Food Waste Biomass

Food Waste Biomass Food waste is considered to be the source of energy that remains unexploited and decays in landfills. This leads to release of greenhouse gases in its surroundings. Such food waste left from biomass comprises of high levels of sodium salts and moisture making it difficult to recycle them. Moreover, such wastes get mixed with other wastes and hence cannot be treated also (Zafar). Countries like the United States reflect the level of wastes filling up the landfills represent more of food wastes than any other wastes. Data from the year 2010 reported around 34 million tons of food waste being generated and very little of this quantity could be diverted for the purpose of composting (Reducing Food Waste for Businesses). Countries like the United Kingdom are continuously considering measures to divert such food wastes into bio-energy. Thus, advanced biomass power technology is being developed and used for the purpose (Schill).
Causes of Food Waste Generation:
Food wastes are generated from hotels, restaurants, and other retail shops with one of the major causes being foods that are all not being sold. If the quality and freshness of the food products get compromised or lost, then customers tend to reject such food products. Moreover, since customers do not like waiting for their favorite food products, retail shops order for more of the products, often which is do not get sold entirely, thus leaving unsold foods that eventually becomes wastes. Since right amounts of food are often not ordered at the right time, this leads to the most losses of foods. Foods also turn into wastes if they are not treated or managed properly. For instance different food products might be required to be kept in particular temperatures which if neglected leads to wastes. Incorrect mechanical handling of foods also leads to wastes (Stenmarck et al 10-11).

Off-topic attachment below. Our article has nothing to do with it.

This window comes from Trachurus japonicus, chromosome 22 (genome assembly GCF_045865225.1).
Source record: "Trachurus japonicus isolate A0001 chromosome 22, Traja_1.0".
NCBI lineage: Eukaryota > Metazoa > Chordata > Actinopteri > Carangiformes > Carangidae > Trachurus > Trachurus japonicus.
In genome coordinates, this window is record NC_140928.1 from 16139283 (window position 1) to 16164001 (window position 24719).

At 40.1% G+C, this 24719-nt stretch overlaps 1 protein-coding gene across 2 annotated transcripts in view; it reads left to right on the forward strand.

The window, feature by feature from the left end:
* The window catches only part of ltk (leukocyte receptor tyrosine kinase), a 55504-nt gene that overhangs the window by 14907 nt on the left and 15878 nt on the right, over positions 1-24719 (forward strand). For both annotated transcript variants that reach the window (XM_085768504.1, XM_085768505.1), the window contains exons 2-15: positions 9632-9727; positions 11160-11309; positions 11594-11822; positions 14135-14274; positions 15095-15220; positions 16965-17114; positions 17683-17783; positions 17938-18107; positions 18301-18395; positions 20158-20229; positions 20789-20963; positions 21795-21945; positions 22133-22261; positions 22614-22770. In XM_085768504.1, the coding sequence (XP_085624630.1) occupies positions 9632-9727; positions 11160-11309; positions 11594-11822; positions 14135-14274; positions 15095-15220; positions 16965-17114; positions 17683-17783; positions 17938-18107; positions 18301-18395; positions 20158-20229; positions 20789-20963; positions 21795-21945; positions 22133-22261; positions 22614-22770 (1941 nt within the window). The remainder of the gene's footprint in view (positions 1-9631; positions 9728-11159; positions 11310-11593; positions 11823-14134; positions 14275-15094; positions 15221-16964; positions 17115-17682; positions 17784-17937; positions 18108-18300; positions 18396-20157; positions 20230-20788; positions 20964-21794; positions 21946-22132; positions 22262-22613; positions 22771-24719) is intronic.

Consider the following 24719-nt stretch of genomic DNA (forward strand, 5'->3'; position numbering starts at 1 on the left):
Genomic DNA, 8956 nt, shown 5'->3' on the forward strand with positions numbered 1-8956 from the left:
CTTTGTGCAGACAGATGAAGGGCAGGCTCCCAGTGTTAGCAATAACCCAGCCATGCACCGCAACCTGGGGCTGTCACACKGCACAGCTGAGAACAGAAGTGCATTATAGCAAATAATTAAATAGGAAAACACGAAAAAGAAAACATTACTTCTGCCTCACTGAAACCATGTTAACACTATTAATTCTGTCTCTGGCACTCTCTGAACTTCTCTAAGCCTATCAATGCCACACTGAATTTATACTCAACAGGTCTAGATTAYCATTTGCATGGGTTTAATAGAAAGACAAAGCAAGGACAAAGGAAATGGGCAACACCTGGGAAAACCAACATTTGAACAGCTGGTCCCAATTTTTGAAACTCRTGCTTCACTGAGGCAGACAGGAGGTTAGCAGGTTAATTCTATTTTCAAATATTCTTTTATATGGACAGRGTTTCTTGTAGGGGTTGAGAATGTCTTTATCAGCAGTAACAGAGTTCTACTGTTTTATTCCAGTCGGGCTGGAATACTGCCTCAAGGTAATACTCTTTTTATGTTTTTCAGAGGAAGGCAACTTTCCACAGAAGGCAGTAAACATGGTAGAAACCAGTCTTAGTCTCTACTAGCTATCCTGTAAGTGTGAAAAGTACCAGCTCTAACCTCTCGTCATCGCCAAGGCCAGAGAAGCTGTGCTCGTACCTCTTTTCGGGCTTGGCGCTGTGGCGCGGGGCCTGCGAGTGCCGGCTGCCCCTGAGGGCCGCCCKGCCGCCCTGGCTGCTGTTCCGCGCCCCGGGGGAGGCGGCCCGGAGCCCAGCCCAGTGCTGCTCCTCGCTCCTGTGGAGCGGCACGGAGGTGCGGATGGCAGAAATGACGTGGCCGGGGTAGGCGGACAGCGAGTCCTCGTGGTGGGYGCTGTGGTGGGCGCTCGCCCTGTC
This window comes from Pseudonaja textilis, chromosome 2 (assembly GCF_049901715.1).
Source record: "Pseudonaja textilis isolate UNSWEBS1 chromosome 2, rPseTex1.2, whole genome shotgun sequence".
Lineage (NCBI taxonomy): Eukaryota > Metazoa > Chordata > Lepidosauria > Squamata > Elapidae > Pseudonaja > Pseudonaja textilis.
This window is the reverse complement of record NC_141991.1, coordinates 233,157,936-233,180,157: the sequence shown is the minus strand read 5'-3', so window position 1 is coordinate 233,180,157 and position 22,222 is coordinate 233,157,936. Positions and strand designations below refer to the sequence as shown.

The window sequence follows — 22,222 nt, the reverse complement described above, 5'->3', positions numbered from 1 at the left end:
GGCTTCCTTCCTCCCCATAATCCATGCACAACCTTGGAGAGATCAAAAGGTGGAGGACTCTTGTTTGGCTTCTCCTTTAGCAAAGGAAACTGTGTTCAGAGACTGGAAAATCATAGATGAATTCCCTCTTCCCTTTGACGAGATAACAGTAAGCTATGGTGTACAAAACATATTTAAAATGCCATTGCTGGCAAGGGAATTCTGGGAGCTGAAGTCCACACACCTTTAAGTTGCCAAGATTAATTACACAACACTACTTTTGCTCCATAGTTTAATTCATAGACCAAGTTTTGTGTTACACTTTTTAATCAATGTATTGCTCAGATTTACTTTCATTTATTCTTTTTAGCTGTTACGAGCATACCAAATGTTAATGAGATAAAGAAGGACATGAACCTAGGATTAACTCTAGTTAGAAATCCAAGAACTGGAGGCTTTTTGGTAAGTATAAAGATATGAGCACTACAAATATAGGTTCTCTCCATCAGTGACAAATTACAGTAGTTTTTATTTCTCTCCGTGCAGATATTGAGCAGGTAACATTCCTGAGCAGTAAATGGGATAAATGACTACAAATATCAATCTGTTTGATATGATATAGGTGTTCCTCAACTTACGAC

Impacts of Food Waste:
The environment gets affected by food waste since natural resources are lost as a result of food waste, along with release of greenhouse gases in the air. Also, since there are many people in the world who are in need of food while on the other food gets wasted can be associated with social impacts as well. Thus if hotels and restaurants report for food wastes, they also prove to be socially not responsible and hence might not gain their position in the world of business. With wastage of the food, the other energy sources that were involved in the production of the food also get wasted (Environmental and social impacts of food waste). Food waste has also been found to economic impacts on different countries across the world. Both consumers and retailers are affected as a result of food waste, since retailers would have to pay for the cost of the food and the consumers would be made to pay through higher prices of products (Venkat 431-432).
Food Waste Reduction:
From the negative impacts of food waste, it has been considered that reduction of food waste is a prime necessity in the present times. Reduction would leak to environmental benefits like reduction of methane from landfills, reduction of greenhouse gas emissions, creation of essential soil alteration, and improvement of sanitation. Economic benefits would involve lowering of costs of disposal, reduction of over-purchasing and costs of labor, and tax benefits through donation of food (Reducing Food Waste for Businesses). Also, by feeding people who are in need for food with the food that gets left behind would lead to social benefits proving the food companies to be socially responsible (Stenmarck et al 10-11). It is the responsibility of the society to consider such measures such that the negative impacts of food waste may be reduced.
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Schill, Susanne Retka. UK to divert food waste from landfill for bioenergy. Biomassmagazine. 2013. Web. 15 June 2013 from:
Stenmarck, Asa et al. Initiatives on Prevention of Food Waste in the Retail and Wholesale Trades. Denmark: Nordic Council of Ministers, 2011.
Venkat, Kumar. “The Climate Change and Economic Impacts of Food Waste in the United States.” International Journal of Food System Dynamics 2.4 (2011): 431-446.
Zafar, Salman. Renewable Energy from Food Wastes. Energycentral. 2012. Web. 15 June 2013 from: